38 Comments leave one →
  1. November 10, 2010 2:31 am

    Isn’t Garmin coming out with a smart phone themselves? I seem to remember hearing something about that. It does seem odd that they would try to compete with … and would it only work with Garmin devices? I don’t see it working out for them, as most of us will stay with

  2. November 10, 2010 3:00 am

    Interesting thoughts on the matter! Wonder how this will all play out.

  3. November 10, 2010 4:57 am

    I saw up and running yesterday evening. But what do you call “running”? I would say it is in an early alpha stage, nothing more right now. I can’t believe it was really meant to be online so far. Probably someone just pushed the wrong button a little too early.

    So what to expect when it goes live for real? The major difference to all other listing services is Garmin as GPSr manufacturer. If Garmin starts promoting its own site in the manuals of their devices instead of pointing to, there will certainly be a significant number of new cachers starting with the Garmin platform instead of
    But let’s see the good side: With a *real* competitor (not like those other crappy Opencaching sites) Groundspeak may up the speed of developement at Could be good for us then.

    • November 10, 2010 8:53 am

      I suppose the biggest factor in this is how do new people get into geocaching? From my limited knowledge it seems they get introduced by friends (mostly) but I wouldn’t discount the increasing numbers entering through smartphone usage (including me). People tend to stick with what they know. I’d be more worried about how Garmin might create superior service in a garmin-caching site.

  4. Tony permalink
    November 10, 2010 5:32 am

    Well, there have been and are some major complaints about, but no-one else has stepped yet in a major way to challenge the hegemony. We’ve signed in at and listed one cache (first in Nevada) but have yet to see if they are going to actually advertise, or market the site in any way that could draw more cachers and hence advertisers.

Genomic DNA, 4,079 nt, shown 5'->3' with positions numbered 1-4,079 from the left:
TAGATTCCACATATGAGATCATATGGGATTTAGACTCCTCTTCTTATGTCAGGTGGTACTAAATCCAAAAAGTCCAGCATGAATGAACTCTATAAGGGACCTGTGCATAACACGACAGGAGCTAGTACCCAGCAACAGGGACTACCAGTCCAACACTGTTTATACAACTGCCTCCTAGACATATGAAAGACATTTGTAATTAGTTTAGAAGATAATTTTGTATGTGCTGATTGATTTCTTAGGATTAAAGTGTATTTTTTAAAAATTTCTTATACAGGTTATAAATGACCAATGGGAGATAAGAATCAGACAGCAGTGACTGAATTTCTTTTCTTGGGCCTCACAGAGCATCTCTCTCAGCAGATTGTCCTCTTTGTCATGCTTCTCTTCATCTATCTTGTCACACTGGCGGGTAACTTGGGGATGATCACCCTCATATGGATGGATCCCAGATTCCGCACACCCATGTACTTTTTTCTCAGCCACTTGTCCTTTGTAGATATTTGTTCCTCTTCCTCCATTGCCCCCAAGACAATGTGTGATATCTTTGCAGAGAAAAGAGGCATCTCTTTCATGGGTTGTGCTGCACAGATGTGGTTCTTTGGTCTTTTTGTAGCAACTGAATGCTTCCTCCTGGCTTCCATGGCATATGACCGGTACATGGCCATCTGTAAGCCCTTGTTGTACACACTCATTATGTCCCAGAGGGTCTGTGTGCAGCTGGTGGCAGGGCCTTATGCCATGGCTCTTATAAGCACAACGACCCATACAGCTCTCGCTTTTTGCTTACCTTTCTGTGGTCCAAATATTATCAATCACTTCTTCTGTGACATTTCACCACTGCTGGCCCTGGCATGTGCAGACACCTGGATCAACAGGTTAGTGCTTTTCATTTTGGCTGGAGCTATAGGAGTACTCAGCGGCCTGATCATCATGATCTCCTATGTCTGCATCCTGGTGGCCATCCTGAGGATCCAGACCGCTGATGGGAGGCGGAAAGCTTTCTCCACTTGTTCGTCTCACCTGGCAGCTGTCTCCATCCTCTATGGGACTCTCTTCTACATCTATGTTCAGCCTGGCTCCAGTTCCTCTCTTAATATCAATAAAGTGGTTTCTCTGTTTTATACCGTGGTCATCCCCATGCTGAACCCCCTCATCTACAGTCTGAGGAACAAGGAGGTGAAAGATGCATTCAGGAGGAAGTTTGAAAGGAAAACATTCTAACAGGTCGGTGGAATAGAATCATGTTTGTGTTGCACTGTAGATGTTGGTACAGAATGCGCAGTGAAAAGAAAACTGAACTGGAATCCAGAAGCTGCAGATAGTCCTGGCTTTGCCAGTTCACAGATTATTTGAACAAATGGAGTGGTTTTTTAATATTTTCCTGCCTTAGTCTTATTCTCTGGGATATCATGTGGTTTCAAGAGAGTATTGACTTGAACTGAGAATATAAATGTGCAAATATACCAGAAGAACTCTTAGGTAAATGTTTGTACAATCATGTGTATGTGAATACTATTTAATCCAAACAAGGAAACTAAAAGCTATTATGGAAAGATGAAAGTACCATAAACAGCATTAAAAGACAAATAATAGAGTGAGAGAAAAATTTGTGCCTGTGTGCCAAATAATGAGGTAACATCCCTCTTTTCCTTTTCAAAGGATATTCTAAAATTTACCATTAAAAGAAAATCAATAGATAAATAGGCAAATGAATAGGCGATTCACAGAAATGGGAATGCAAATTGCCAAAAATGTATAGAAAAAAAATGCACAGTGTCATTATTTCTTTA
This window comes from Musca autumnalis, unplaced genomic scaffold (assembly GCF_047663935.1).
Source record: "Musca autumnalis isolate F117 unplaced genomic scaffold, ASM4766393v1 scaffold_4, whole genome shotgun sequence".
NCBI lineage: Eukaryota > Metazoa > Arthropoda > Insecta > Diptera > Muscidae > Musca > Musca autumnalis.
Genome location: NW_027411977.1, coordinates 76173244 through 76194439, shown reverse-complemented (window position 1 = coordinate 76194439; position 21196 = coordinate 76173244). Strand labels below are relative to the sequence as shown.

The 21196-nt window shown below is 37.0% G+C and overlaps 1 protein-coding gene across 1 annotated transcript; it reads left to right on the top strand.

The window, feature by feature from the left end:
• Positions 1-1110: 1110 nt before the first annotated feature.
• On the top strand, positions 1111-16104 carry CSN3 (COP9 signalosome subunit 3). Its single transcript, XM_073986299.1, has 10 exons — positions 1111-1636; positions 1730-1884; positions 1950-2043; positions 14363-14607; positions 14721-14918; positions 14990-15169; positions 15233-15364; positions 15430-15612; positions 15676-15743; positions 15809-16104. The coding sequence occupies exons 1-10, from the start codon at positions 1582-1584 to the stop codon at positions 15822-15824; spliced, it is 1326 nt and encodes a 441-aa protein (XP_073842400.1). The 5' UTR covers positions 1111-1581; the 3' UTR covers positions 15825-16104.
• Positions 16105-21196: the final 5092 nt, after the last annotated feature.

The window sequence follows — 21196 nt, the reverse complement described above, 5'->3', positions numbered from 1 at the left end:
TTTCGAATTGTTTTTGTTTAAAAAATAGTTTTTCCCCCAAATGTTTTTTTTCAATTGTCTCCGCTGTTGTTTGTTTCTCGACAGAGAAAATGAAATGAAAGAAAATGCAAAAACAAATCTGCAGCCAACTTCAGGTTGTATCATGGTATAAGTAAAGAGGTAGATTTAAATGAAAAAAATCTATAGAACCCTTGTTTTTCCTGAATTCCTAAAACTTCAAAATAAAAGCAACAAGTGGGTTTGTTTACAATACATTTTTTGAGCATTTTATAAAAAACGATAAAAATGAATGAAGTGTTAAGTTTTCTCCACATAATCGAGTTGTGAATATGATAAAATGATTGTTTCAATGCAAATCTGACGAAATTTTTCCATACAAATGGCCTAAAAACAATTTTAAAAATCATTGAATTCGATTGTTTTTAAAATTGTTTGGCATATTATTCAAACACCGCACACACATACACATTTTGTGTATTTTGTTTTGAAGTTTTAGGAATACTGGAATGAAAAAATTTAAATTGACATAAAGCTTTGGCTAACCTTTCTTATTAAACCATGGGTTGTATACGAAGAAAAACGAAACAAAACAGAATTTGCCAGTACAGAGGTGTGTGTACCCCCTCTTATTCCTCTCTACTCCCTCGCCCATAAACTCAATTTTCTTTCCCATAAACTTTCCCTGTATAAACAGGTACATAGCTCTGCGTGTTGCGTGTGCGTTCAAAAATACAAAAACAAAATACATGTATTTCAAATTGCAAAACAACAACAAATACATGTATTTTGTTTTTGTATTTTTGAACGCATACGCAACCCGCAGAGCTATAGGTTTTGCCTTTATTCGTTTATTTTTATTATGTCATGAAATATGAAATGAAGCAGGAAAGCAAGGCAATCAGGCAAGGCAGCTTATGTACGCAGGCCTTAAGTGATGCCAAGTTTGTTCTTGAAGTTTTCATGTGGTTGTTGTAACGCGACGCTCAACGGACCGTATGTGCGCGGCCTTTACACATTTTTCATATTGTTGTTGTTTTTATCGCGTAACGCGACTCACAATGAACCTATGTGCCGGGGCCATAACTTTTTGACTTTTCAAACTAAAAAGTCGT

some major complaints –

    1) The “badge” promotion. Misguided and did not seem to come from the masses. Not a single cacher in our circle could have predicted that they would roll that out. Wasn’t missed – looks like an Ivory Tower decision. And only pleases the armchair cachers, AFAIC.

    2) Slow, slow slow developer response. C’mon, they’re based in Seattle. Is it too much to ask that they find competent / efficient code warriors? Site updates are sporadic and often break, and don’t even get me started on their poor rollout of the Twitter OAS fix.

    3) Customer “feedback” forums. They’re on their second third party vendor for this functionality, and the response back to ideas has been spotty and not timely.

    4) Phone Apps. The UI keeps changing and the stability suffers with each update.



    • November 10, 2010 8:59 am

      Hi Tony,

      To clarify my no major complaints comment – from my perspective is is a good site that has ease of use and a good level of functionality. It is not slow or down for large periods of time. In the general everyday use of it there are no major issues. My version of a major complaint is iPhone 3 upgrades that render the phone so slow it is virtually unusable (funny that just after the launch of iPhone 4…but let’s not get into that). Again, as a service is pretty good (not perfect though).

      For the complaints you’ve outlined, from my limited perspective (again), they are more a case of not being able to please all parties all the time. I’ll point out I share your concern over some of those issues but they are not majors in my mind.

  5. November 10, 2010 5:33 am